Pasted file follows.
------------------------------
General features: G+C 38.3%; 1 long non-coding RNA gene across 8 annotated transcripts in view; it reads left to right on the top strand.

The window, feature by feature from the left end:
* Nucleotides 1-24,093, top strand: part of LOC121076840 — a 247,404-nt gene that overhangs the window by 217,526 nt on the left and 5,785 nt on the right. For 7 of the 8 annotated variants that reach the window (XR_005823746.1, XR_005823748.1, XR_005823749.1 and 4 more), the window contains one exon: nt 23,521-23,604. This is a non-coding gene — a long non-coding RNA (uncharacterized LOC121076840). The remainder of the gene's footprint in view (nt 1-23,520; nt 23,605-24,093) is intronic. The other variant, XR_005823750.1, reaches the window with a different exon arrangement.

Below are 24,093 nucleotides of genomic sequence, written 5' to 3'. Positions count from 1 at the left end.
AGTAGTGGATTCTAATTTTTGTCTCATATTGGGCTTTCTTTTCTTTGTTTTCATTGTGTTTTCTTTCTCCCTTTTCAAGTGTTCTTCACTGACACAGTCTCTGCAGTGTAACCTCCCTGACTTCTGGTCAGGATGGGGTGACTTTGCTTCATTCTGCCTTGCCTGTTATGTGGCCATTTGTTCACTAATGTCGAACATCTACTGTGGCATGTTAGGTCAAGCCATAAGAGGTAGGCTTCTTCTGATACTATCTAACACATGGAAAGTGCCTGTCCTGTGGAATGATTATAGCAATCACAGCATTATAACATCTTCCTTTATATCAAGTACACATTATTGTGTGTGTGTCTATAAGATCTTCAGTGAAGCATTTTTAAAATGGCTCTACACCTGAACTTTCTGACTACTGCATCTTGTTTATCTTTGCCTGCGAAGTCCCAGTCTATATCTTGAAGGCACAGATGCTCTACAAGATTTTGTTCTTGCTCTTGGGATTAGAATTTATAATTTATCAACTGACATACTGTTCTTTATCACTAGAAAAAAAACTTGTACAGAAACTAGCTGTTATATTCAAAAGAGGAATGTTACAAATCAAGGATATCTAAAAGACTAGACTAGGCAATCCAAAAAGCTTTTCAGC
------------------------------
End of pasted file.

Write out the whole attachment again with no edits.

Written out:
General features: G+C 38.3%; 1 long non-coding RNA gene across 8 annotated transcripts in view; it reads left to right on the top strand.

The window, feature by feature from the left end:
* Nucleotides 1-24,093, top strand: part of LOC121076840 — a 247,404-nt gene that overhangs the window by 217,526 nt on the left and 5,785 nt on the right. For 7 of the 8 annotated variants that reach the window (XR_005823746.1, XR_005823748.1, XR_005823749.1 and 4 more), the window contains one exon: nt 23,521-23,604. This is a non-coding gene — a long non-coding RNA (uncharacterized LOC121076840). The remainder of the gene's footprint in view (nt 1-23,520; nt 23,605-24,093) is intronic. The other variant, XR_005823750.1, reaches the window with a different exon arrangement.

Below are 24,093 nucleotides of genomic sequence, written 5' to 3'. Positions count from 1 at the left end.
AGTAGTGGATTCTAATTTTTGTCTCATATTGGGCTTTCTTTTCTTTGTTTTCATTGTGTTTTCTTTCTCCCTTTTCAAGTGTTCTTCACTGACACAGTCTCTGCAGTGTAACCTCCCTGACTTCTGGTCAGGATGGGGTGACTTTGCTTCATTCTGCCTTGCCTGTTATGTGGCCATTTGTTCACTAATGTCGAACATCTACTGTGGCATGTTAGGTCAAGCCATAAGAGGTAGGCTTCTTCTGATACTATCTAACACATGGAAAGTGCCTGTCCTGTGGAATGATTATAGCAATCACAGCATTATAACATCTTCCTTTATATCAAGTACACATTATTGTGTGTGTGTCTATAAGATCTTCAGTGAAGCATTTTTAAAATGGCTCTACACCTGAACTTTCTGACTACTGCATCTTGTTTATCTTTGCCTGCGAAGTCCCAGTCTATATCTTGAAGGCACAGATGCTCTACAAGATTTTGTTCTTGCTCTTGGGATTAGAATTTATAATTTATCAACTGACATACTGTTCTTTATCACTAGAAAAAAAACTTGTACAGAAACTAGCTGTTATATTCAAAAGAGGAATGTTACAAATCAAGGATATCTAAAAGACTAGACTAGGCAATCCAAAAAGCTTTTCAGC